The Dividend Yield Model Is Flashing A Strong Buy Signal

Philip Mause profile picture
Philip Mause


  • Since 2009, the dividend yield on the S&P 500 Index has stayed between 1.8 and 2.2 percent until recently.
  • As of Friday's close, the dividend yield on the index was 2.31 percent, which suggests that stock prices should go up to bring the yield back into the range.
  • Even if we assume that the range should be moved up based on recent Federal Reserve action, we would still have a range of 2.0 to 2.4 percent.
  • Under this new range, the midpoint would be 2.2 percent, suggesting that 2.31 percent is an attractive entry point.
  • This is confirmed by the fact that the dividend yield on the index is now higher than the yield on 10-year treasuries.

As I have written in the past, here, here and here, since the 2008-09 Crash, the dividend yield on the S&P 500 Index (the "Index") has persistently remained in a narrow range of 1.8 percent to 2.2 percent with 2.0 percent as the midpoint. As a general rule, when the dividend yield on the Index approached 2.2 percent, it was a signal that an attractive entry point had been reached. The dividends used for this analysis have been trailing 12 month dividends. Of course, the Index has moved up over this time period but the gains are almost entirely explained in terms of dividend increases. In most years since 2009, in most years there have been double-digit percentage increases in the dividends paid by the Index and this has propelled the stock market higher.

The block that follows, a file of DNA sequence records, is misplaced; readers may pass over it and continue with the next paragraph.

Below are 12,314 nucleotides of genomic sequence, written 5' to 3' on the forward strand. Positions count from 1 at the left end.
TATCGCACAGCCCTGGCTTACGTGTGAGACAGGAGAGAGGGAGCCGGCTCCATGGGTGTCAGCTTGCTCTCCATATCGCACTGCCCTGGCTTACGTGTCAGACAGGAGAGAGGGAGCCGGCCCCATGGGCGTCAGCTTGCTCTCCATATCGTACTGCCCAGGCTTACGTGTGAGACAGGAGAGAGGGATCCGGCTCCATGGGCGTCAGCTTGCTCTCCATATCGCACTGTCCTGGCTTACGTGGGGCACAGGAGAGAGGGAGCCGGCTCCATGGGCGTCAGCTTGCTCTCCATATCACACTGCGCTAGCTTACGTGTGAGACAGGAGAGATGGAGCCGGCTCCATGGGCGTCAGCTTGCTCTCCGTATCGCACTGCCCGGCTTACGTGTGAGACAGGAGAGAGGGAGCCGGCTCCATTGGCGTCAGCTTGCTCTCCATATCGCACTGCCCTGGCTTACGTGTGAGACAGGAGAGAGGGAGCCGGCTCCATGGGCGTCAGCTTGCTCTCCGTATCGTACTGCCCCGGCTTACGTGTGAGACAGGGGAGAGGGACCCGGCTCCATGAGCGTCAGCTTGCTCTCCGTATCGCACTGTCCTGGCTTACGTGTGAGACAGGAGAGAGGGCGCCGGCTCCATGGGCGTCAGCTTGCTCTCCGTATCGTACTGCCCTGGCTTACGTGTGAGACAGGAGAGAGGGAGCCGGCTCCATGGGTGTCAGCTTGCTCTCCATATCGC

The market closed Friday at a price of $1880.83 for the Index. Using trailing dividends of $43.39, the dividend yield for the Index is now 2.31 percent. This is outside the range and is either a very strong buy signal or a sign that the model has broken down. One reason that the model may have broken down is that the Federal Reserve has, for the very first time since the Crash, raised interest rates. It would not be surprising for investors to insist on higher dividend yields if they are able to obtain higher interest rates on risk free treasuries.

Using year over year comparisons, the yield on short-term treasuries has increased by roughly .2 percent. If we assume that the model's range should be increased by a similar amount, it would produce a new range of 2.0 to 2.4 percent with a midpoint at 2.2 percent. Even under this new range, 2.31 percent is well above the midpoint and suggests a good entry point. The chart below provides some relevant yields

This article was written by

Philip Mause profile picture
My name is Phil Mause. I am a lawyer in Washington, D.C., getting close to retirement. I am a yield oriented investor and in the last two years, I have done reasonably well in junk bonds, BDCs, mortgage REITS, and dividend paying blue chip stocks. As an avocation, I dabble in stand up comedy. I have been and continue to be a collaborating author with High Dividend Opportunities, a subscription site based on Seeking Alpha.

Disclosure: I/we have no positions in any stocks mentioned, and no plans to initiate any positions within the next 72 hours. I wrote this article myself, and it expresses my own opinions. I am not receiving compensation for it (other than from Seeking Alpha). I have no business relationship with any company whose stock is mentioned in this article.

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